Little Jack an' de Tax-Man and Other Acadian Stories from Prince Edward Island
P.J. Hammel is a professor of Education at the University of
Antoinette Gallant has brought together 28 stories which are part of the oral tradition of her Acadian French heritage in Prince Edward Island. In an attempt to preserve the flavour of the original mode of expression, she presents them in the “fractured English which we children used when communicating with others who were unable to speak French.”
Six of the stories, which Gallant refers to as the Little Jack series, are of the morality folk tale or fairy tale type and, as Gallant suggests, have their origin in France or in the broader European tradition.
Certainly, the familiar themes are there: Little Jack and the beanstalk, for example, with a good witch and a bad witch instead of a giant; Little Jack decapitating “de beast wit’ seven heads” in order to win the hand of the beautiful princess; and Little Jack who, after having performed a good deed for a lion, an eagle, and an ant, receives the magical powers to turn himself into a powerful lion, soaring eagle, or tiny ant in order to save and marry the beautiful princess.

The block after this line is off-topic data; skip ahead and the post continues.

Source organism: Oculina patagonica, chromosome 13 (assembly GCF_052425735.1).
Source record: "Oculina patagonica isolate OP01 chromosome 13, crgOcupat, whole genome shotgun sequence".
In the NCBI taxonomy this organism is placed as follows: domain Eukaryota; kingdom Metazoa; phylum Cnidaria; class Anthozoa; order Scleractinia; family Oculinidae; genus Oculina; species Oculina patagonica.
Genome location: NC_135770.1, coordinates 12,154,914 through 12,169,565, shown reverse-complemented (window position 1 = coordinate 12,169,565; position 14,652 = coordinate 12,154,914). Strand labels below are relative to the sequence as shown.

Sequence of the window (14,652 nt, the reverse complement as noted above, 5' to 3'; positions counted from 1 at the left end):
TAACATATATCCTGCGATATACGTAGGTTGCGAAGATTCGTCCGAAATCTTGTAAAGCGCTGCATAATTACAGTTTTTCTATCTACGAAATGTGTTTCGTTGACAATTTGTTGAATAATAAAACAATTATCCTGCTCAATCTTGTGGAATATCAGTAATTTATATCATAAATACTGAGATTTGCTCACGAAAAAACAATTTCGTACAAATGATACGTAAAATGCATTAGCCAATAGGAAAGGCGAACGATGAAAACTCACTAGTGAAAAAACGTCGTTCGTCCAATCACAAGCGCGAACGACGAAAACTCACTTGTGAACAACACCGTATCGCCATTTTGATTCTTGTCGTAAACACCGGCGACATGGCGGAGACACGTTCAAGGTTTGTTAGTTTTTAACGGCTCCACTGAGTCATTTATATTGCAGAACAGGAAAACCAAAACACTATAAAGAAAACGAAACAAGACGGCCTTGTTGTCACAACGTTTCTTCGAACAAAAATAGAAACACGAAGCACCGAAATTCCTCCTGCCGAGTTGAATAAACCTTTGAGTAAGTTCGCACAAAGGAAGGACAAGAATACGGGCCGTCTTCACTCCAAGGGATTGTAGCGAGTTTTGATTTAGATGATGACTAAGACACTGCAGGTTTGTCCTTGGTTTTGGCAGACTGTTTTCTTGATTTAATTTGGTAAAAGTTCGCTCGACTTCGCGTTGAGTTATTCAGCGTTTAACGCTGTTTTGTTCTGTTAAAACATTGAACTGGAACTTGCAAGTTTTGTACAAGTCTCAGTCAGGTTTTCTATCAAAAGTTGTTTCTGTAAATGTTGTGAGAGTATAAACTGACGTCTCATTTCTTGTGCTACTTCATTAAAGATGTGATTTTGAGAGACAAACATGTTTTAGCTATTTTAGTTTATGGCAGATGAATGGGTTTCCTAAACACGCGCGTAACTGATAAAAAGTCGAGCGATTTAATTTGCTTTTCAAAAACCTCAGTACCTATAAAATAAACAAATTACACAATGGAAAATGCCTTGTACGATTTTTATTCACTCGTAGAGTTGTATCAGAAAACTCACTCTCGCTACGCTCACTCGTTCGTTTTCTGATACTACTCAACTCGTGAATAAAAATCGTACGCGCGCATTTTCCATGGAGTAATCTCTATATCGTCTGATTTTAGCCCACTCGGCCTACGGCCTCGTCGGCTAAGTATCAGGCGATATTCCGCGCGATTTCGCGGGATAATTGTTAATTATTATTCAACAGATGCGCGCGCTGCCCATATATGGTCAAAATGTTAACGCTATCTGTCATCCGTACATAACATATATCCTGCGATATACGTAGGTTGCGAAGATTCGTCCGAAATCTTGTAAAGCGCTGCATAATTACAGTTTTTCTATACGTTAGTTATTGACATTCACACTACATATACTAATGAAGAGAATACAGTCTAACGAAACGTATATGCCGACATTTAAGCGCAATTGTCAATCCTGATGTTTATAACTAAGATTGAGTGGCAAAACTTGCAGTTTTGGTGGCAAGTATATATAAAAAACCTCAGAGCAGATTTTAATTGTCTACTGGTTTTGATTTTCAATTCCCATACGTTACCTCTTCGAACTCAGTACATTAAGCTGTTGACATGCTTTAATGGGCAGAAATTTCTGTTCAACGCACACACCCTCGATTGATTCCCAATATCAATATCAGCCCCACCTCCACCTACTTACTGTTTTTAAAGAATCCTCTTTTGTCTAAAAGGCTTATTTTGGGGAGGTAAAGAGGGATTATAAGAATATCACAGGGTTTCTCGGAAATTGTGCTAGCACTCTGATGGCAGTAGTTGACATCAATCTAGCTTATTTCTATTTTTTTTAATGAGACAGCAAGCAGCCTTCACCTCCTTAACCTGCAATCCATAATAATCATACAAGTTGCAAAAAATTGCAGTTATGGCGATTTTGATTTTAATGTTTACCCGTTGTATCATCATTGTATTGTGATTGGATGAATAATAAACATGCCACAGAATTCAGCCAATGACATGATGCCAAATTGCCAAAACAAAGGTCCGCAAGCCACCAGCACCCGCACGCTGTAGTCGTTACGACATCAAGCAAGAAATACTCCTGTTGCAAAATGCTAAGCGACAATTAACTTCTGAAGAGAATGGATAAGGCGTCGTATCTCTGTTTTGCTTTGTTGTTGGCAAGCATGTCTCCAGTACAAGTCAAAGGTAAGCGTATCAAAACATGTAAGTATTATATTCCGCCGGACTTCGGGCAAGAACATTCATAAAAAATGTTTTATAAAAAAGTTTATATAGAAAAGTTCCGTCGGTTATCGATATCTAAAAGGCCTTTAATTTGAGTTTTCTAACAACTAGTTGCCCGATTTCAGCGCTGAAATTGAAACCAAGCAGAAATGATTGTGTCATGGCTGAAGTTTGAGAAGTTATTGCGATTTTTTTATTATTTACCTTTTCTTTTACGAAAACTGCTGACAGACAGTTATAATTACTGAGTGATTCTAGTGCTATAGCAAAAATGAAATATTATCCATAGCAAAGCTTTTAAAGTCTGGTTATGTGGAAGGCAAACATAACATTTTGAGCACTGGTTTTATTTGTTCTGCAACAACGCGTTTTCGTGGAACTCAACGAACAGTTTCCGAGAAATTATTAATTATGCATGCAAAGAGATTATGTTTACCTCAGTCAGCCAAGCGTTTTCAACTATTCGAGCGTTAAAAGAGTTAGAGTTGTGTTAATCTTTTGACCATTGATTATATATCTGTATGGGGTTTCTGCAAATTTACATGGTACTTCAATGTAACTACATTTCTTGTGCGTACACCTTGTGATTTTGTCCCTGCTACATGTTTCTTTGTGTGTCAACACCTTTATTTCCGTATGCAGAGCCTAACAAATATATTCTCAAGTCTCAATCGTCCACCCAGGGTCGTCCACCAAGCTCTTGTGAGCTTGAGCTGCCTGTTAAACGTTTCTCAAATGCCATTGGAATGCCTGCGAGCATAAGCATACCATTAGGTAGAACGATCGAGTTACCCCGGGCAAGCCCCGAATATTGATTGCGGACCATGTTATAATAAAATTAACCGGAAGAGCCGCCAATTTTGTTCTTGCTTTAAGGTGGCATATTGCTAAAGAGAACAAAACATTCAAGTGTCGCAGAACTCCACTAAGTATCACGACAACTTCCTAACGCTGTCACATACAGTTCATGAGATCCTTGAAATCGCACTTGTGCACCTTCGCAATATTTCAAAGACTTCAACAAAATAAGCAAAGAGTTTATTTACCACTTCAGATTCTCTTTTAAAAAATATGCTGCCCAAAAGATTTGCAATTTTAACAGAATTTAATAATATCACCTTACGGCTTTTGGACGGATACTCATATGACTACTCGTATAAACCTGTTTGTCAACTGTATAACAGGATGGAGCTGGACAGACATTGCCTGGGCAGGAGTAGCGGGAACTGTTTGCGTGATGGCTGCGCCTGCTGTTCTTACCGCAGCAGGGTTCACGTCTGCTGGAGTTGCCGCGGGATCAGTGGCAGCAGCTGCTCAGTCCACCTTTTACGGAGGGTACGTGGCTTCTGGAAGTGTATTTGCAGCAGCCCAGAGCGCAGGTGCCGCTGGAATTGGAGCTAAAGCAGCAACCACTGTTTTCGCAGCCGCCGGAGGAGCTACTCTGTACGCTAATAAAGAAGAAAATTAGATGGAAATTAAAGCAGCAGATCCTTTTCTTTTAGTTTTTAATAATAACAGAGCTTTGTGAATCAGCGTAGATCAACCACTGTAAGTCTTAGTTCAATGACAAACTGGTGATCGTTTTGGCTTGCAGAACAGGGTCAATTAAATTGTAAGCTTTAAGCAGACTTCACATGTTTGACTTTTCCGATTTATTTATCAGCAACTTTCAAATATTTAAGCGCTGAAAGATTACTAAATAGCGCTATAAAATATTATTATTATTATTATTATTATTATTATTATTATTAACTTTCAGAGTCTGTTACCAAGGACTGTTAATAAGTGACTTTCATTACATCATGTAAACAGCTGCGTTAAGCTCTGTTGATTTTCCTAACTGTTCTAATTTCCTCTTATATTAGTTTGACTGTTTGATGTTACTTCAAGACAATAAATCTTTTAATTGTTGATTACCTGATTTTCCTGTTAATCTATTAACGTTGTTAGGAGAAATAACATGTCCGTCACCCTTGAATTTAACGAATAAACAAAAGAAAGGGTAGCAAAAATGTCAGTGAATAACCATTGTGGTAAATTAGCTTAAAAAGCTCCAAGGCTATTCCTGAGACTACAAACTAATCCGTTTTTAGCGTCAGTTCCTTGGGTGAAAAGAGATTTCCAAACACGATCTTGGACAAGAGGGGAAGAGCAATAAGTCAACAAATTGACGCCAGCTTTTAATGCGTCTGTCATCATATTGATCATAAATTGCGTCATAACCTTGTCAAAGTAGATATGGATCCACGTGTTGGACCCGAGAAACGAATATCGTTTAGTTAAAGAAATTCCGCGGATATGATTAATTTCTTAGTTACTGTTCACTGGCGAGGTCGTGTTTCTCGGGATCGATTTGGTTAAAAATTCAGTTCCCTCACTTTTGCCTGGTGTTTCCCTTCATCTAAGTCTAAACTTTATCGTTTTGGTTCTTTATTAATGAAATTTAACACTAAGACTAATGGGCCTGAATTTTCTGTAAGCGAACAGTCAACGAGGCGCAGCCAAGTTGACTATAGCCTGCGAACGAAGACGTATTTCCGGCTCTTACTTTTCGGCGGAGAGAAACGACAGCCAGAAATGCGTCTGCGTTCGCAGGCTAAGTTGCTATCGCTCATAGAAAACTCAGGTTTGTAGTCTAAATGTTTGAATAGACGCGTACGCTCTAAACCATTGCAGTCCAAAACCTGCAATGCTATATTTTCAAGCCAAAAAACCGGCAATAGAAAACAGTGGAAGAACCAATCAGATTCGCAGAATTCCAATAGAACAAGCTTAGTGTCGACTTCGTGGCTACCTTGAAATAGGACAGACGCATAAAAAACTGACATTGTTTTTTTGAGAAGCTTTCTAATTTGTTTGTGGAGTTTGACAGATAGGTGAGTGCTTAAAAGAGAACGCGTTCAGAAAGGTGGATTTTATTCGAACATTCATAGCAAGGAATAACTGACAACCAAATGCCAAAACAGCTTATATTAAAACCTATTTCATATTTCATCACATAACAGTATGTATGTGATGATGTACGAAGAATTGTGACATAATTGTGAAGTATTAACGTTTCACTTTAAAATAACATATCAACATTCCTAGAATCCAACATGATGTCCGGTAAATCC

The greater majority of the stories, however, have their origins in the austere and difficult life of the Acadian farmer in Prince Edward Island. Here are the typical ghost stories, haunted house stories, graveyard at midnight stories, and stories of misadventure with farm animals and machinery. Typically they reflect, in the simple and spare style of rural life, man’s eternal wisdom, man’s childlike naivete and simplicity, man’s duplicity and vulgarity, and, indeed, man’s need for humour in the midst of adversity. In short, a reflection of life.
These stories will obviously have greatest appeal for those who have a nostalgic or historical interest in Acadian French rural life. Other readers will find rather difficult the dialect which the author has attempted to render as phonetically accurate as possible. For greatest enjoyment these stories should be read aloud by someone who can authentically reproduce the dialect.